Known for poetic landscapes, often sunset, illuminated by atmospheric light, Julian Walbridge Rix was early in his career an active painter in California and then on the East Coast. He was born in Peacham, Vermont on December 30, 1850 and moved with his family to San Francisco in 1853. Because of his mother's death, he went back to Peacham four years later to live with his grandmother and graduating from Peacham Academy in 1868. He returned to San Francisco where he was apprenticed to a trading firm and later worked in a paint store painting signs and doing decorative work. Primarily self-taught, he was briefly a pupil of Virgil Williams at the School of Design. He became close friends with Amédée Joullin and Jules Tavernier, and when the latter established an art colony in Monterey in 1876, Rix was one of the "Bohemians" who followed him there. His studio in Monterey was in the French Hotel, but in 1879 he returned to San Francisco and shared a studio with Tavernier at 729 Montgomery Street. The art market in San Francisco during this period was not a healthy one which prompted Rix to move to Paterson, New Jersey in 1880 and subsequently establish a studio in New York City. This milieu was what he seemed to need to find artistic success. His work was exhibited at the National Academy of Design during the 1880s. He studied art briefly in Europe during 1889 and upon his return, he found that his watercolor and oil paintings were in great demand in the East. He maintained an active interest and participation in the San Francisco art scene and in 1883 sent back 200 paintings for a successful solo show. In 1888 his illustrations appeared in "Picturesque California." Rix returned to California for several months in 1901 and painted the valleys and mountains near Monterey and Santa Barbara. A handsome man with a New England accent and blond sideburns, he never married and was called the Adonis of the profession. Following a kidney operation, Rix died in New York City on November 24, 1903 and was buried in the cemetery plot of a patron-friend in Paterson, New Jersey. Source: "Artists in California, 1786 to 1940" by Edan Milton Hughes
A painter known for mixed-media abstractions, Alexander Nepote was born on a ranch in California near Stockton. He studied at the California College of Arts and Crafts in Oakland, at Mills College, and at the University of California from where he received a Master's Degree. From 1945 to 1950, he was Dean of the Faculty at the California College of Arts and Crafts and served in the same capacity at San Francisco State College from 1950 to 1977. Memberships included the West Coast Watercolor Society, the Bay Region Art Association, and the California Watercolor Society.Source: Edan Hughes, "Artists in California, 1786-1940"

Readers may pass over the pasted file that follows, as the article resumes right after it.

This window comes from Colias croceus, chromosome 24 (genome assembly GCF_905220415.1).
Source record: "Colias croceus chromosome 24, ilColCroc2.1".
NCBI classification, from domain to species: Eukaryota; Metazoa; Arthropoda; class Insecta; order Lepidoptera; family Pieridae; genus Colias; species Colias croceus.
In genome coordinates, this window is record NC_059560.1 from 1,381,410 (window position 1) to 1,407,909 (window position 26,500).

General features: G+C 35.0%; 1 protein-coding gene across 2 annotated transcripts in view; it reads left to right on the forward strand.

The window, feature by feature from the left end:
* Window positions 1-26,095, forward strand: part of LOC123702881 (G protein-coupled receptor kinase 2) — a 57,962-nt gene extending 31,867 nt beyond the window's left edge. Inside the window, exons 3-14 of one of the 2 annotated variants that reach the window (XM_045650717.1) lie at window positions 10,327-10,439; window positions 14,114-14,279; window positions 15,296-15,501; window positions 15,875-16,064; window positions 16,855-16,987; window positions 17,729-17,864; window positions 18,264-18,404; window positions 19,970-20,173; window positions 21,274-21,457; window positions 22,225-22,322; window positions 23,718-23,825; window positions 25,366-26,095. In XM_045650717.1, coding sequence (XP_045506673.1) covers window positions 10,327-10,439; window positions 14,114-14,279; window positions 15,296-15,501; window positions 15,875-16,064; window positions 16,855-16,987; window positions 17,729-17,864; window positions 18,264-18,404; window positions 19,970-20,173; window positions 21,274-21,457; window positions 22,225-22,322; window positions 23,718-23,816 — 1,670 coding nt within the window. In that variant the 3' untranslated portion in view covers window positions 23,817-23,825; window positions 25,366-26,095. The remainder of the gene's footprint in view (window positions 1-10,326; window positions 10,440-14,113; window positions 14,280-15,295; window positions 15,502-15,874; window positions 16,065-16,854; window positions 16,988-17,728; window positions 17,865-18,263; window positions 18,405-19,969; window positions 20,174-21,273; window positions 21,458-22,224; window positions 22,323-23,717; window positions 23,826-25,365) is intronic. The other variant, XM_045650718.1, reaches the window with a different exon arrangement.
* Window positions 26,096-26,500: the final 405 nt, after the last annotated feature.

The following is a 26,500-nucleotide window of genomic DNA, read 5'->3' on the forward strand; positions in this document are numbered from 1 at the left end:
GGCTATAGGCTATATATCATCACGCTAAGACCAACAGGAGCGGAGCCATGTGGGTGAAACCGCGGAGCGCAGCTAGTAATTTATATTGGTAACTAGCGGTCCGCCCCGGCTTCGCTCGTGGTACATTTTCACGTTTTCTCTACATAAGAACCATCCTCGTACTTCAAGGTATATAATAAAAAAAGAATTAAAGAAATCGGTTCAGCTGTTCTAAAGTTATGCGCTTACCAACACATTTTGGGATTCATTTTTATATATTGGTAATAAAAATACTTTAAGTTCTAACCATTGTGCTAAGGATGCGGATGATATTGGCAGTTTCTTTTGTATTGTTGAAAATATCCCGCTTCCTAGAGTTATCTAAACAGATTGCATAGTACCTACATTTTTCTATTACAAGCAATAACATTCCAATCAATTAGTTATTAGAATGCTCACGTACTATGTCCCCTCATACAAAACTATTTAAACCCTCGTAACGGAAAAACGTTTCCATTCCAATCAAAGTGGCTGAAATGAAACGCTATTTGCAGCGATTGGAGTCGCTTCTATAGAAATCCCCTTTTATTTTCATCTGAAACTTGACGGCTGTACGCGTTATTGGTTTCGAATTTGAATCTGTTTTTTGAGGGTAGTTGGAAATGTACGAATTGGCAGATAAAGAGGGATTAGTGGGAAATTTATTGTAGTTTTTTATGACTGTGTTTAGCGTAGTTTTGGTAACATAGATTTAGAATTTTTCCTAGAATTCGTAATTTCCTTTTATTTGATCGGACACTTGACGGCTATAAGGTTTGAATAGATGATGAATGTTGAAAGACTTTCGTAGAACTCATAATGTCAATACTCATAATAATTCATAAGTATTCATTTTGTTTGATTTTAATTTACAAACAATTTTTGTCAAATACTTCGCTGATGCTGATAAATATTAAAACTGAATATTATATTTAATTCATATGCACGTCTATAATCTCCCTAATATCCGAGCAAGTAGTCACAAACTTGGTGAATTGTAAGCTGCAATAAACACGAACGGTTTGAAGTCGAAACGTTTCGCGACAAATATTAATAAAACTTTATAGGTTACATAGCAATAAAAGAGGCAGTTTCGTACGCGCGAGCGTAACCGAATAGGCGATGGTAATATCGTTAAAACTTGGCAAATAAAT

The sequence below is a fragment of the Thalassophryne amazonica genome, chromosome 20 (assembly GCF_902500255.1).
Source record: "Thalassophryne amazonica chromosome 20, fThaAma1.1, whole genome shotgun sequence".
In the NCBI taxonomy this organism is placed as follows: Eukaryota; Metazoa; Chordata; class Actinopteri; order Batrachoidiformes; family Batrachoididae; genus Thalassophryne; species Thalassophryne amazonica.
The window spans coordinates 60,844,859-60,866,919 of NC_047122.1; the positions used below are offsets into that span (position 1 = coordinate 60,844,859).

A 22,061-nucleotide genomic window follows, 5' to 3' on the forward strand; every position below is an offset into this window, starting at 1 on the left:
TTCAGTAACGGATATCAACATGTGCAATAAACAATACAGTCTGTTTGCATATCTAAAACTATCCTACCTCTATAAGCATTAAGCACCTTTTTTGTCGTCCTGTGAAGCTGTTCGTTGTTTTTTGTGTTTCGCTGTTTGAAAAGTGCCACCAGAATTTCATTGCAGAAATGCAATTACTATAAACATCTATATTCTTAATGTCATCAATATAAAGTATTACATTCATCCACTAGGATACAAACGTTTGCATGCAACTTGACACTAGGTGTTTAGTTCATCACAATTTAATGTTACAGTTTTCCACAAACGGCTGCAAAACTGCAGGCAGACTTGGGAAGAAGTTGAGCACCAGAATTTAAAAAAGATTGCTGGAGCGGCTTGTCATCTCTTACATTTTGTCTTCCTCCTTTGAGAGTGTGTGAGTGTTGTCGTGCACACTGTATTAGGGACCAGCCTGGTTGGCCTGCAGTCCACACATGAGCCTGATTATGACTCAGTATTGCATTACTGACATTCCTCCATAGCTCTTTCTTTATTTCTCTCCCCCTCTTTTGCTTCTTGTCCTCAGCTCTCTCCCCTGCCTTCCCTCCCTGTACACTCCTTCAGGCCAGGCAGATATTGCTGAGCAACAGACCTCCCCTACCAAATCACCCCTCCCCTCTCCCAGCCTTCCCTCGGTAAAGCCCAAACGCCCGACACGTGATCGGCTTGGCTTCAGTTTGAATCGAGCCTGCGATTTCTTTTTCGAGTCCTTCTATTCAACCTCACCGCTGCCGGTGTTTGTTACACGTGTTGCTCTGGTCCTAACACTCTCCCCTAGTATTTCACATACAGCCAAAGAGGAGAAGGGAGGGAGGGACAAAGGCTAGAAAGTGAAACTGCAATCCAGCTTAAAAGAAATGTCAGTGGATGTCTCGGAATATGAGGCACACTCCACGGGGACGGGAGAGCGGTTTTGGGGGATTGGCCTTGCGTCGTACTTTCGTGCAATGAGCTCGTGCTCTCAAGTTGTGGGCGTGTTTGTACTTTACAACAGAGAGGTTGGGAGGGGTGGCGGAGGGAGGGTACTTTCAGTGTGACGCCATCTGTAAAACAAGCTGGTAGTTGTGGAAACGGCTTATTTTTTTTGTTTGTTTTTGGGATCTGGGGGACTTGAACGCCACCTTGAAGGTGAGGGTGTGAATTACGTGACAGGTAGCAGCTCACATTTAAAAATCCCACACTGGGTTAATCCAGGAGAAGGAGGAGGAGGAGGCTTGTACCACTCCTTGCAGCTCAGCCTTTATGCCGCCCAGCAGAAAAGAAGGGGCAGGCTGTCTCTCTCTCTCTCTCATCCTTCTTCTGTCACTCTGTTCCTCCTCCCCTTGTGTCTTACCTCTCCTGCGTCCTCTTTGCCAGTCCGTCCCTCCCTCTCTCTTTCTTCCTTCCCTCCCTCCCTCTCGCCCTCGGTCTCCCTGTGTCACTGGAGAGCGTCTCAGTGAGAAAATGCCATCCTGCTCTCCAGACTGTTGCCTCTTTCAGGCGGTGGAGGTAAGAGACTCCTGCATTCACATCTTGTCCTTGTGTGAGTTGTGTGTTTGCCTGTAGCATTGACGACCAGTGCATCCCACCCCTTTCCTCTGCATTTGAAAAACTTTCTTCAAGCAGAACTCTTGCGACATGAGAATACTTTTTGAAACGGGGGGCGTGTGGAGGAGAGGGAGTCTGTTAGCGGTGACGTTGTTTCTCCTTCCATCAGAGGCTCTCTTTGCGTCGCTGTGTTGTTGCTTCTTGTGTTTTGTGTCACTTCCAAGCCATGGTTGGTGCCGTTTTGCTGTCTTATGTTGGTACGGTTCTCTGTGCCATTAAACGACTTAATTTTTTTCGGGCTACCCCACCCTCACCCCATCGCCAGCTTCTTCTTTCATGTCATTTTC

Davis Schwartz was a landscape painter and illustrator. Born in Paris, Kentucky on June 18, 1879, Schwartz grew up in the grass country and, like St. Francis of Assisi, for whom he was named, developed a deep love of nature, and living things. He studied at the Art Institute of Chicago, and then at art schools at Dayton and Cleveland, Ohio. He then spent 3 years in Montreal studying under Adam S. Scott. He worked as an illustrator for the Cleveland "Plain Dealer" newspaper. After moving to Southern California in 1903, he worked for the "Los Angeles Times". He began a full time fine art career in 1915. In 1924 he moved to San Francisco for the installation of a huge map at the Ferry Building for the State of California. Schwartz remained in San Francisco after being named to the State Board of Harbor Commissioners. For 30 years he acted as the custodian of the Ferry Building map exhibit. Credit: Edan Hughes, "Artists in California"
Fredrick Wagner was born in Valley Forge, Pennsylvania in 1864. He received a scholarship to study art at the Pennsylvania Academy of the Fine Arts under Thomas Eakins and in 1884 was made chief Demonstrator of Anatomy there. In 1885, Wagner left the Academy to make a painting tour of San Antonio, Texas, and then went on to Los Angeles, California, where he painted a number of landscapes and portraits. He returned to Philadelphia as an illustrator for the Philadelphia Press until 1902, and then moved to Norristown, Pennsylvania to paint full time. In 1912, Wagner opened a Philadelphia studio and taught classes in outdoor painting at Addingham, and later, at the Pennsylvania Academy's summer school in Chester Springs. His reputation grew, and he took on additional classes at his studio in the Fuller Building. In 1913, Wagner exhibited in the now famous Armory Show in New York City. He exhibited frequently at the Pennsylvania Academy's annual exhibitions, and in 1914, was awarded the Fellowship Prize. He was awarded Honorable Mentions from the Pittsburgh International, the Philadelphia Art Club, and the Carnegie Institute in 1922. His paintings are in the collections of the Cleveland Museum; St. Louis Museum, MO; Fort Wayne Museum, IN; Kalamazoo Museum, MI; Rochester Museum, NY; Worcester Art Museum, MA, and the Reading Museum, PA. Fred Wagner died in Philadelphia in 1940.